Catch phrases are confusing our religious thinking, and it all begins with the circle.
Of all the shapes it is quite fascinating that we have become enamoured with the circle. As if the points on all others were somehow less than divine, many faiths have seen in its roundness the perfect image for this doctrine or that. And while it would be wrong of me to pick on the preferences of eastern religions or western visionaries, I must say that when a fellow Christian imposes the circle on me to explain the origin and destiny of each one of us, it simply drives me mad. “All things must return to their original place,” I am often told with much vigor. “Like the return of spring after a horrid winter, or the state of the married once they reach heaven, they return to a state of unmarriage”. Add to this “what goes around comes around” and that most famous piece of Scripture we all hear at Lent, “You are dust, and to dust you shall return” (Genesis 3:19), and we have quite the monument to a shape with no corners. But wait a minute. These cannot possibly do away with a religion of destination. The forty years in the desert, the via dolorosa, the pilgrims on this earth seeking the City of God. In all of the Christian life, in all of the ancient Judaic life, in all of life for that matter, we and all things move forward.
And what of the objections?
A spiralling forward? Maybe, but a circle? No way.
Of course, no spring is the same as the last one, similar yes, but certainly not the same. What happened last spring has affected this one, but it is altogether impossible that I am reliving the same season as occurred a year ago. So a spiralling forward? Maybe, but a circle? No way.
In heaven there is neither marriage nor giving in marriage, not because God wants us to return to a particular phase in our earthly lives but because in heaven we as Church, the Bride, are married to the Lamb. “For as a young man marries a young woman, so shall your builder marry you, and as the bridegroom rejoices over the bride, so shall your God rejoice over you.” Isaiah 62:5 “Let us rejoice and exult and give him the glory, for the marriage of the Lamb has come, and his bride has made herself ready…” Revelation 19:7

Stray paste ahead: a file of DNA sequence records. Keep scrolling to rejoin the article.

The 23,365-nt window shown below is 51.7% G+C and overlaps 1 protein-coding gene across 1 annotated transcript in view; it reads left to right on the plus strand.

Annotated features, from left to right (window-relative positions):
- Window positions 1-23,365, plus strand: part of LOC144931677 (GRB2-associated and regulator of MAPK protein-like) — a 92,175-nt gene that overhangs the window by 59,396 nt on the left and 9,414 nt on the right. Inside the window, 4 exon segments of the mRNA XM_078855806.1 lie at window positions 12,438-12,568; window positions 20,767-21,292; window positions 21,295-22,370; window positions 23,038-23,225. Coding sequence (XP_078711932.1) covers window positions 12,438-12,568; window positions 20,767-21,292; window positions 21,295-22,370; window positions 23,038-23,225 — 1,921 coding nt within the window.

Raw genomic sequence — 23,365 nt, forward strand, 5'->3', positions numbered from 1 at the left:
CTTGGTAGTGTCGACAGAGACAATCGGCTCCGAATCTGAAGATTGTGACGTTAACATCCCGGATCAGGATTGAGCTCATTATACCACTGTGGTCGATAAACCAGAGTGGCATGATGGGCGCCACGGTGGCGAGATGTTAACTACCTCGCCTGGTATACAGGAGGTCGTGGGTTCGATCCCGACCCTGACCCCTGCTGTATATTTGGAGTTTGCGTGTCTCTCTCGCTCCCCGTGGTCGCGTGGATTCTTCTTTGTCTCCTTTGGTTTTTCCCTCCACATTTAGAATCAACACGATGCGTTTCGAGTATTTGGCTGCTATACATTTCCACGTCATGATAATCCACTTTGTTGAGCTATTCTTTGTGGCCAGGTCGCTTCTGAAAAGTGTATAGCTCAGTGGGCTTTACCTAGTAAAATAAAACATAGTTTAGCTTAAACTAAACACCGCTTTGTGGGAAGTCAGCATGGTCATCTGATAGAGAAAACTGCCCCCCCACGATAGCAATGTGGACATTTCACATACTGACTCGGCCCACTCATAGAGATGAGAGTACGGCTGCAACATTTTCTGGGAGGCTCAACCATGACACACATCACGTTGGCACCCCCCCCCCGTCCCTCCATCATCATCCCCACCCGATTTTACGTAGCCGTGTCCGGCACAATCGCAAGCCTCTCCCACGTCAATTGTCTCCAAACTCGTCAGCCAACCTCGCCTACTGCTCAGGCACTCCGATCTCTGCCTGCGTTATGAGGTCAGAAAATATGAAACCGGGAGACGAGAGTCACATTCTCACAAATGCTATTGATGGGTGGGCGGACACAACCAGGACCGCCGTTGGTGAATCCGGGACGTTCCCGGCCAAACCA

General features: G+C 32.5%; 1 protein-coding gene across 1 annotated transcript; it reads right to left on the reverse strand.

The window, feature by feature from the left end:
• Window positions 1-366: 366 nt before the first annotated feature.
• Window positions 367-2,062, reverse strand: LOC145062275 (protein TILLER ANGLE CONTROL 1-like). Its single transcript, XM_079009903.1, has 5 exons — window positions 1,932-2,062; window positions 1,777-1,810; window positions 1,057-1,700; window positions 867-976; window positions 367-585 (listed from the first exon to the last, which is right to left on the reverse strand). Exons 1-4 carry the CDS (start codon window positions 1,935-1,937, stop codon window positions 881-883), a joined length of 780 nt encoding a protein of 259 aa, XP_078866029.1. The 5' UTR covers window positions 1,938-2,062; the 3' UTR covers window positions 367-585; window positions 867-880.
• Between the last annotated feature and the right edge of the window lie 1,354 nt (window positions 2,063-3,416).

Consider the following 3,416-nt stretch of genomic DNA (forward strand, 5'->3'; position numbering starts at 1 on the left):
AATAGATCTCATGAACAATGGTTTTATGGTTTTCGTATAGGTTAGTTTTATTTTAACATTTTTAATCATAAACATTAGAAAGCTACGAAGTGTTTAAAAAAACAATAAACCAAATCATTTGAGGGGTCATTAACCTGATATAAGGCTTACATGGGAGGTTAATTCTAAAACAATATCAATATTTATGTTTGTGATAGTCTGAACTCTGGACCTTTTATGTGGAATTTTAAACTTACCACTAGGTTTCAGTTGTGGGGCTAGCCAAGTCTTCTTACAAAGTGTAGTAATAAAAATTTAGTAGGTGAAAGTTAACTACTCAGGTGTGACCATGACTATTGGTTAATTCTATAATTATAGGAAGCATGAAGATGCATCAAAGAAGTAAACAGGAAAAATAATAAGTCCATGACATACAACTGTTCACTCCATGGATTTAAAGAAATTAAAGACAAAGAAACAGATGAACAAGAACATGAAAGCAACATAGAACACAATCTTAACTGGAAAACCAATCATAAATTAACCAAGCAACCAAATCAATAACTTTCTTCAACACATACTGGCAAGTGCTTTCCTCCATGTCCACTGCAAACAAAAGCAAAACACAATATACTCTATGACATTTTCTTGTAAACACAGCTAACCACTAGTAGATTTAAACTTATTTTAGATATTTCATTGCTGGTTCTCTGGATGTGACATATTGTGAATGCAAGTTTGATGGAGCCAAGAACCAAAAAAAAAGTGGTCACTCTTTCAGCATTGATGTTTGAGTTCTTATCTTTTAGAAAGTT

What goes around comes around? Hardly. Unless of course you believe in karma, that eastern doctrine that has an impersonal and unintelligent force handing out punishment and reward to everyone according to their works. Children are suffering? Must be karma. A wife becomes a widow? Must be karma. What goes around comes around? It’s not really a circle I care much for.
Now dust is something I can get my hands on, and while the statement is a powerful one, even a cursory glance at the Biblical narrative will reveal that we do not in fact return to dust – although part of us (i.e. our body) does for a time. Of course, this is part of the Good News, that Jesus the God-man refuses to leave us in the mud. He finds us in our death. He gathers our parts. He brings us into His presence and that of the Father. You see, heaven is our destination not the dust that first received the ruah of God. And if you think I am being too literal with the former ‘expressions’ then you are right, because that is the way they roll off of the lips of many of our contemporaries.
Speaking to the people of our time you might conclude that we are all confused drivers forced to forever spend our gasoline and many pressings of the pedal on the roundabout. Or sailors who think that the only safe form of navigation is to stick to the shore line, unaware that what we follow is an island.
I think we need to be reminded, especially now as thoughts about the afterlife and this life become more and more garbled that God has put us on a highway and He has set us off into the open seas, telling us quite plainly to follow Him (John 10:27).
So let’s move forward, fully aware that something is coming that neither eye has seen nor ear heard (1 Cor. 2:9). And it is being prepared right now by the God who loves us.